S. lavandulifolia is a native plant in Iran which is traditionally used in home remedy as sedative herbal tea to reduce anxiety and treat gastrointestinal disorders.[16] In addition, mountain tea is widely used in some regions of Turkey as a natural tea for the treatment of gastrointestinal and respiratory disorders.[11],[13],[14],[17] The results of the study indicated that the mean score of pain intensity based on the VAS was significantly different in three measurement times. The mean of pain intensity in the 1st and 2nd months after treatment was significantly different between the intervention and control groups, and the mean of pain intensity in the 1st and 2nd months after treatment in the intervention group was lower than that of the control group. In the phytochemical study of the extracts of mountain tea, two iridous glycosides, including flavonoid and phenylethanoid glycoside, have been identified. Further, qualitative tests related to flavonoids, alkaloids and sapiens on the plant extract were positive. The presence of flavonoids and iridous compounds in the extract of this plant has the antioxidant, anti-inflammatory and analgesic effects leading to the traditional use of this plant. The significant antioxidant activity of these plants confirms the presence of phenolic glycosylated compounds.[18] The inhibitory effects of flavonoids on acute inflammation are related to the effect of signalling pathways including the activity of the nuclear factor of kappa B and phosphorylation of mitogen-activated protein kinase. In addition, flavonoids reduce the accumulation of floating lipids which are essential for signalling the pain phenomenon. Therefore, flavonoids can reduce chronic and acute inflammation by controlling the accumulation of receptors and signal cascade.[19] These flavonoids are able to inhibit prostaglandin E2 and leukotriene C4 and can stop the production of thromboxane B2 in human platelets.[13]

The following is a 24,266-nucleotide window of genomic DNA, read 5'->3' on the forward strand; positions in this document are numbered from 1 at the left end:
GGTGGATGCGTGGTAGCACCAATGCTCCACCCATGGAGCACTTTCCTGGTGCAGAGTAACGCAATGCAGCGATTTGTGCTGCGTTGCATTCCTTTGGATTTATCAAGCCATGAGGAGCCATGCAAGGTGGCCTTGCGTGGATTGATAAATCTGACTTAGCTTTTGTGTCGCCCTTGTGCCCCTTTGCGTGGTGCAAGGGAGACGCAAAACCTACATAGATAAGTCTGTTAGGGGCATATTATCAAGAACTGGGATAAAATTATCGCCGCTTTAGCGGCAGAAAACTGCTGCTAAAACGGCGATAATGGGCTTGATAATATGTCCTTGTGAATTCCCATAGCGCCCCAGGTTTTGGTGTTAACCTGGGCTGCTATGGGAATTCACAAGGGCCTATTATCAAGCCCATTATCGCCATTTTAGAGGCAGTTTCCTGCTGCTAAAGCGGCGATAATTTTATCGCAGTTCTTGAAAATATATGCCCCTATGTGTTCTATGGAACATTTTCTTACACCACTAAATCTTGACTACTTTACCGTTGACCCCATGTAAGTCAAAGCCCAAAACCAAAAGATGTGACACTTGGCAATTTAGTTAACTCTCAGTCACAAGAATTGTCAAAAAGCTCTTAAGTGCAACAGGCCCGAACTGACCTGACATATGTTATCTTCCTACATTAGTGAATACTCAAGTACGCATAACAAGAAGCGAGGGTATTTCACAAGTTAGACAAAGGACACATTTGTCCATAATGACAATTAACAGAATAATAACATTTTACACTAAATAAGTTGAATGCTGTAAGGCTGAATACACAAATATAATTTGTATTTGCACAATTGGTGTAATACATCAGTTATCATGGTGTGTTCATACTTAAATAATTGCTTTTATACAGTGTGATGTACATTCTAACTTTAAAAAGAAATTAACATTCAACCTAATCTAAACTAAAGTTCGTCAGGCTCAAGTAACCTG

The cyclooxygenase enzymes catalyse the conversion of arachidonic acid to prostanoids such as prostaglandins and thromboxanes.[18] Non-steroidal analgesic medications prevent the synthesis of prostaglandin E2 by inhibiting cyclooxygenase enzyme.[13] Based on the results of the study conducted in Tehran in March 2005 on anti-inflammatory and analgesic effects of extract of aerial parts of S. lavandulifolia plant on rats, anti-inflammatory and analgesic effects of this plant were similar to the use of 5 mg/kg indomethacin above 50–100 mg/kg doses.[20] In another study in Greece in February 2003 on the antioxidant effect of aromatic plants, it was found that mountain tea has antioxidant effect. Antioxidants can prevent the oxidation of arachidonic acid and ultimately the production of prostaglandins. This species is also from the family of S. lavandulifolia.[16] Jenabi et al., in another study on the effect of mountain tea on primary dysmenorrhea, found that the S. lavandulifolia plant can reduce the pain intensity in patients, change the pain pattern and improve its tolerance.[11] Rabbani et al. (2005) concluded that the anxiolytic effect of this medicinal herb is due to the content of flavonoids, phenylpropanoids or terpenoids.[20] Rahzani et al.,[21] in another study in India, indicated that this medicinal herb has antioxidant and anti-inflammatory effects and its traditional use relieves the pain and inflammation.[14] Işcan et al.[18] demonstrated the potent antioxidant effects of this plant. Further, Rahzani et al. showed that mountain tea has specific oxidative anti-stress activity and can be used as a supplement to manage oxidative stress-related illnesses.[21] The study results of Hajhashemi et al.[13] confirmed the traditional use of this herb to treat disorders associated with pain and inflammation. Therefore, according to the results of this study, mountain tea can reduce and improve the pain intensity of patients with migraine.